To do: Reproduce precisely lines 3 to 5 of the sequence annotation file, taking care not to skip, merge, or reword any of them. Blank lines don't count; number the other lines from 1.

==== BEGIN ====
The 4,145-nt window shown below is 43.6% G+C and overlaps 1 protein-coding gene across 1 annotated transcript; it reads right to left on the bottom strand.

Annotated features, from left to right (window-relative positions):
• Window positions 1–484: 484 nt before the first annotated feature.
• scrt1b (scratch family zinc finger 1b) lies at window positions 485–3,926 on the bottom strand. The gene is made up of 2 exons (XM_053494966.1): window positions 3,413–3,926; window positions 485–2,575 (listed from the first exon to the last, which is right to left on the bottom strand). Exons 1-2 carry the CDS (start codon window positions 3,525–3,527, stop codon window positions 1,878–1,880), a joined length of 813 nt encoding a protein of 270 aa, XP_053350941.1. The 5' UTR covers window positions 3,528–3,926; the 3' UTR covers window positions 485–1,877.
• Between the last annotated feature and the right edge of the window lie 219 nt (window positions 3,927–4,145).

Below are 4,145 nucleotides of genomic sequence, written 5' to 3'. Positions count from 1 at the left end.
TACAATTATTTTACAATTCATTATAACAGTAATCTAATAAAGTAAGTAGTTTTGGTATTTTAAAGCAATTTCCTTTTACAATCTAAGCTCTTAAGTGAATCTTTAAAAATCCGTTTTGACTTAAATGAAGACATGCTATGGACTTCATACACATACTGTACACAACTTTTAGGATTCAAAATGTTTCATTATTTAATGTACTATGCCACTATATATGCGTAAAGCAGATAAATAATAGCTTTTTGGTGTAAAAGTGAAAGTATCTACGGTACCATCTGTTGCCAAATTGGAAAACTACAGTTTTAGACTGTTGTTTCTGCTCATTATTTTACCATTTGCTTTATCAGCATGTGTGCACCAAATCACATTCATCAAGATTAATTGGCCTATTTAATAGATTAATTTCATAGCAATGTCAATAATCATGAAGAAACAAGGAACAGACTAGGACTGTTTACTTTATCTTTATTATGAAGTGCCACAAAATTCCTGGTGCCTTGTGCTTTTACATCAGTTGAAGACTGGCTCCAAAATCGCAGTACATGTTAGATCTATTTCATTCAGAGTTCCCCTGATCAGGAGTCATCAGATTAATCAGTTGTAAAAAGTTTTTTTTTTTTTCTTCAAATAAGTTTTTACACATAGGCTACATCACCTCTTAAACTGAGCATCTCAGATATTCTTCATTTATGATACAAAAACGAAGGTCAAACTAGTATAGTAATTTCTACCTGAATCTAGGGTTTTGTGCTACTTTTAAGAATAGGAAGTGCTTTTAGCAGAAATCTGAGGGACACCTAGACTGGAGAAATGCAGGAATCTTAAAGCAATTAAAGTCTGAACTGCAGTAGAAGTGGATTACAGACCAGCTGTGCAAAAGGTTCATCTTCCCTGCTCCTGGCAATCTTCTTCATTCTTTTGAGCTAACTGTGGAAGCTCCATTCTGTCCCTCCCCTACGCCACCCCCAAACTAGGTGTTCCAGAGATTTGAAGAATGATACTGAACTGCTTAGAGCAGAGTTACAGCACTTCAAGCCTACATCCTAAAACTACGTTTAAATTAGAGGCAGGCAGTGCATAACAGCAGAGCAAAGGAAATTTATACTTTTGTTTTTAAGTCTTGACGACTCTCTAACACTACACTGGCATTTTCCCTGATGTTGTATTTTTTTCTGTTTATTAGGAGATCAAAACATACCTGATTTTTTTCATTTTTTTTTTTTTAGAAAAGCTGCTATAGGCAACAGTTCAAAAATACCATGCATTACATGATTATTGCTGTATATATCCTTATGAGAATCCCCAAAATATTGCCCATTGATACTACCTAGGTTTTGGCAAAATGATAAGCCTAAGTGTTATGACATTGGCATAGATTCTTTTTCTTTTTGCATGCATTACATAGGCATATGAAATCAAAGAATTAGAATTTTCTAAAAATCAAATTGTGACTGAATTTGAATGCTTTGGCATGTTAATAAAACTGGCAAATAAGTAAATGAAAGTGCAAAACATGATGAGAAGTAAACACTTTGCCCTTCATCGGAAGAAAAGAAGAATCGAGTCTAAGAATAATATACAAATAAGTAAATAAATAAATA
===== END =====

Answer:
• Window positions 1–484: 484 nt before the first annotated feature.
• scrt1b (scratch family zinc finger 1b) lies at window positions 485–3,926 on the bottom strand. The gene is made up of 2 exons (XM_053494966.1): window positions 3,413–3,926; window positions 485–2,575 (listed from the first exon to the last, which is right to left on the bottom strand). Exons 1-2 carry the CDS (start codon window positions 3,525–3,527, stop codon window positions 1,878–1,880), a joined length of 813 nt encoding a protein of 270 aa, XP_053350941.1. The 5' UTR covers window positions 3,528–3,926; the 3' UTR covers window positions 485–1,877.
• Between the last annotated feature and the right edge of the window lie 219 nt (window positions 3,927–4,145).